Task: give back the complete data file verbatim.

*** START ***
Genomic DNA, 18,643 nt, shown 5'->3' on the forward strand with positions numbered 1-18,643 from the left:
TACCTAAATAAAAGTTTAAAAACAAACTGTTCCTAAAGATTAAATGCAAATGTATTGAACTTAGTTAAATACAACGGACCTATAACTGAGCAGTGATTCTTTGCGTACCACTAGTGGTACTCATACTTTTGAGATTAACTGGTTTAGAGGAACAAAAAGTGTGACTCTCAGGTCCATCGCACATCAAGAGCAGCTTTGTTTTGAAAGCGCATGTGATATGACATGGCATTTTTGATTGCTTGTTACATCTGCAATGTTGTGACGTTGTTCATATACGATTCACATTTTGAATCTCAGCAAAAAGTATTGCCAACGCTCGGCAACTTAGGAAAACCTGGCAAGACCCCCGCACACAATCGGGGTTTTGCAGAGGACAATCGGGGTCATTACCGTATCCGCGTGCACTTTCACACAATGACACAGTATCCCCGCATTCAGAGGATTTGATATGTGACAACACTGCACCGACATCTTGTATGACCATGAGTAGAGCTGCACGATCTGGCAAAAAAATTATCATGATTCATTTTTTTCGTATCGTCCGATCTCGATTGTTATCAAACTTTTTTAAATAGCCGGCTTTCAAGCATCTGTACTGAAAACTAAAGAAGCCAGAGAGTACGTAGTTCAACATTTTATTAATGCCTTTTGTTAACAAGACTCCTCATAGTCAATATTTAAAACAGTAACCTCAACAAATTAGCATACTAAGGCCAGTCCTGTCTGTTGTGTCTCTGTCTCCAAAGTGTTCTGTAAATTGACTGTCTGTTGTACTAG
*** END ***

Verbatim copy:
Genomic DNA, 18,643 nt, shown 5'->3' on the forward strand with positions numbered 1-18,643 from the left:
TACCTAAATAAAAGTTTAAAAACAAACTGTTCCTAAAGATTAAATGCAAATGTATTGAACTTAGTTAAATACAACGGACCTATAACTGAGCAGTGATTCTTTGCGTACCACTAGTGGTACTCATACTTTTGAGATTAACTGGTTTAGAGGAACAAAAAGTGTGACTCTCAGGTCCATCGCACATCAAGAGCAGCTTTGTTTTGAAAGCGCATGTGATATGACATGGCATTTTTGATTGCTTGTTACATCTGCAATGTTGTGACGTTGTTCATATACGATTCACATTTTGAATCTCAGCAAAAAGTATTGCCAACGCTCGGCAACTTAGGAAAACCTGGCAAGACCCCCGCACACAATCGGGGTTTTGCAGAGGACAATCGGGGTCATTACCGTATCCGCGTGCACTTTCACACAATGACACAGTATCCCCGCATTCAGAGGATTTGATATGTGACAACACTGCACCGACATCTTGTATGACCATGAGTAGAGCTGCACGATCTGGCAAAAAAATTATCATGATTCATTTTTTTCGTATCGTCCGATCTCGATTGTTATCAAACTTTTTTAAATAGCCGGCTTTCAAGCATCTGTACTGAAAACTAAAGAAGCCAGAGAGTACGTAGTTCAACATTTTATTAATGCCTTTTGTTAACAAGACTCCTCATAGTCAATATTTAAAACAGTAACCTCAACAAATTAGCATACTAAGGCCAGTCCTGTCTGTTGTGTCTCTGTCTCCAAAGTGTTCTGTAAATTGACTGTCTGTTGTACTAG